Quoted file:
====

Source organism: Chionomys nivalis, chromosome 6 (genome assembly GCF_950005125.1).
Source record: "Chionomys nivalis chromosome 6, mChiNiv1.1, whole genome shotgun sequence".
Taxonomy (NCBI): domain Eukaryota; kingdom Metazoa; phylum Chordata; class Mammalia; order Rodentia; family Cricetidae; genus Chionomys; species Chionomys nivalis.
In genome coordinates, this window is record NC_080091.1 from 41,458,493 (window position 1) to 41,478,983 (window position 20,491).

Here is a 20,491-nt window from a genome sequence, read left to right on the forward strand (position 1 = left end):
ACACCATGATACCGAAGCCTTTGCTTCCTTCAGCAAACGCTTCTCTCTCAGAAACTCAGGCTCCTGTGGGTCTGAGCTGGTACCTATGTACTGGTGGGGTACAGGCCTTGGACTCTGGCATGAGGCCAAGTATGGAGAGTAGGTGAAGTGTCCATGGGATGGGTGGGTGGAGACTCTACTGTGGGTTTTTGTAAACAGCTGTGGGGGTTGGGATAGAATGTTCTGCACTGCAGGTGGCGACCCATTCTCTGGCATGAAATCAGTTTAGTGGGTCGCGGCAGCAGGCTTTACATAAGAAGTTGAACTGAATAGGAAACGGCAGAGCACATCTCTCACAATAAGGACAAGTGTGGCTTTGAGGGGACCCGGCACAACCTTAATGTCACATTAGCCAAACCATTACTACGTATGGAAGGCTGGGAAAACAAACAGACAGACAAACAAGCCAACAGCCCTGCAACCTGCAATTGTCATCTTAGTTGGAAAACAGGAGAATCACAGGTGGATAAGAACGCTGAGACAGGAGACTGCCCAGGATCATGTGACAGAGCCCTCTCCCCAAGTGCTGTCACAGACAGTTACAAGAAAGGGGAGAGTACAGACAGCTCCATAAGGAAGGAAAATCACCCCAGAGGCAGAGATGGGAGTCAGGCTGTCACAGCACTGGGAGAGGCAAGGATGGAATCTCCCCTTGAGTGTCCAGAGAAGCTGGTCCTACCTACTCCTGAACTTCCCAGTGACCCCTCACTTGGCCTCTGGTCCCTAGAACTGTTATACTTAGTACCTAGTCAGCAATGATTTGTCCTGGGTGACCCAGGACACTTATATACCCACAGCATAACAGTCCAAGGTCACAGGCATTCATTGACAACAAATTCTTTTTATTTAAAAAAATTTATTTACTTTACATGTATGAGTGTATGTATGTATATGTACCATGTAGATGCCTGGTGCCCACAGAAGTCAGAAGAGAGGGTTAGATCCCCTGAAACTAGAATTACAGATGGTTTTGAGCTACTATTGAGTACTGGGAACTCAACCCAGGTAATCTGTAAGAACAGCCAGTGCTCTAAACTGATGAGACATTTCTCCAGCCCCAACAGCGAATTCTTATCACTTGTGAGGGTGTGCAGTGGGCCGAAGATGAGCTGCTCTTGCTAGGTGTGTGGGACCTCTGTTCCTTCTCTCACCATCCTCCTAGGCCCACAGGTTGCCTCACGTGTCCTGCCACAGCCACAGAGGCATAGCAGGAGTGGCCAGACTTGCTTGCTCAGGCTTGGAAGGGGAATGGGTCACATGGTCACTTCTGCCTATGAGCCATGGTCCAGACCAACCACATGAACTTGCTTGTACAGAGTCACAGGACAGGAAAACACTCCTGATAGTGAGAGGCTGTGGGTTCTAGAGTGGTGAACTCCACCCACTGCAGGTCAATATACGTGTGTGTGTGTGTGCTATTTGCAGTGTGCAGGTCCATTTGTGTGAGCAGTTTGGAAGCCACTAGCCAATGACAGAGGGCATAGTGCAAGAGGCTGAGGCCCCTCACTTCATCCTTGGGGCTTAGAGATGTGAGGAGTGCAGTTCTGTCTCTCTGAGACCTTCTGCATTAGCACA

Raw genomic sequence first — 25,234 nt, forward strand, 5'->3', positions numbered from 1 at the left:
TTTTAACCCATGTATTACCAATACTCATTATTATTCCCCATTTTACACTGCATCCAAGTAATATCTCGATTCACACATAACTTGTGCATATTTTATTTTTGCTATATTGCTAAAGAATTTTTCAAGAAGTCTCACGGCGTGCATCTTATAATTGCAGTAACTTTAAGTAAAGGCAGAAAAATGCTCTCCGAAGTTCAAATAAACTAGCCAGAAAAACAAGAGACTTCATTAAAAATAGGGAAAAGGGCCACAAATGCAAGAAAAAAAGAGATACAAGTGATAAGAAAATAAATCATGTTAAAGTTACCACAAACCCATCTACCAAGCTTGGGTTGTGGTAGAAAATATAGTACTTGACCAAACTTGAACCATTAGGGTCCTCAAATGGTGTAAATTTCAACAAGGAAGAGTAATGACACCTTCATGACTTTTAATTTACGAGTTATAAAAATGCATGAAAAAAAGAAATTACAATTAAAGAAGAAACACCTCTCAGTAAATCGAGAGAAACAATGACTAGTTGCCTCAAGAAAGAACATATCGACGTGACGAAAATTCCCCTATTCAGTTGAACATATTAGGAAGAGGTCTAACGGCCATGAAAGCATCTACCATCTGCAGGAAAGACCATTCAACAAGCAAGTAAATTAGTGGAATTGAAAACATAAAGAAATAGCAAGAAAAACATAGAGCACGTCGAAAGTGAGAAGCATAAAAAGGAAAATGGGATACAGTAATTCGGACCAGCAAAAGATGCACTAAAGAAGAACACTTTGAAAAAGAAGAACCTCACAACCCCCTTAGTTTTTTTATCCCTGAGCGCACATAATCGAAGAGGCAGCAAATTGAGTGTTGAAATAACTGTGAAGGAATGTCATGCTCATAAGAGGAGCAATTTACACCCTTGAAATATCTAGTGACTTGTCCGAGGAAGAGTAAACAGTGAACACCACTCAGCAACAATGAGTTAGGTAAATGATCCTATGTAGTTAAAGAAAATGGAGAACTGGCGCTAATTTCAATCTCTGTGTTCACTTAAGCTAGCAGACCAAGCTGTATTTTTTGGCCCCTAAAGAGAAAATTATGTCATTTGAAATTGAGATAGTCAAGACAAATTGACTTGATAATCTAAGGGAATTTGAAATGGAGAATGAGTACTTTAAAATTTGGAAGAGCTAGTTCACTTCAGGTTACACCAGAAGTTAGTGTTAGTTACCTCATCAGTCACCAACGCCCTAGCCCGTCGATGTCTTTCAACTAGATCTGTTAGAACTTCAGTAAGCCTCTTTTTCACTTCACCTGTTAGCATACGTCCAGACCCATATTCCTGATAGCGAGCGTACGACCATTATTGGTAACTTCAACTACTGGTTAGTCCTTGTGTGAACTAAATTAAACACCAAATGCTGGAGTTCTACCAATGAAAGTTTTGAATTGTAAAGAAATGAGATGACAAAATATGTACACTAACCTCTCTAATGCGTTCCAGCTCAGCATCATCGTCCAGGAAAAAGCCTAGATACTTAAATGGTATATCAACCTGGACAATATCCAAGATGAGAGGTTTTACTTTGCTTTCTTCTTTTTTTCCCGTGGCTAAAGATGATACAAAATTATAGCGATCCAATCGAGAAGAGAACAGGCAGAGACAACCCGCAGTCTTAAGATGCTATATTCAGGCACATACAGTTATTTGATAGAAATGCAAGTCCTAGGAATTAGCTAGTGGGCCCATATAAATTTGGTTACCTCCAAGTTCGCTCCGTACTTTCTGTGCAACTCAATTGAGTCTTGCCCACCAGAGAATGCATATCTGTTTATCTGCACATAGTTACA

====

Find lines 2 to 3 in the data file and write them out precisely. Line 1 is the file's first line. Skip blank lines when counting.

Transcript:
Source record: "Chionomys nivalis chromosome 6, mChiNiv1.1, whole genome shotgun sequence".
Taxonomy (NCBI): domain Eukaryota; kingdom Metazoa; phylum Chordata; class Mammalia; order Rodentia; family Cricetidae; genus Chionomys; species Chionomys nivalis.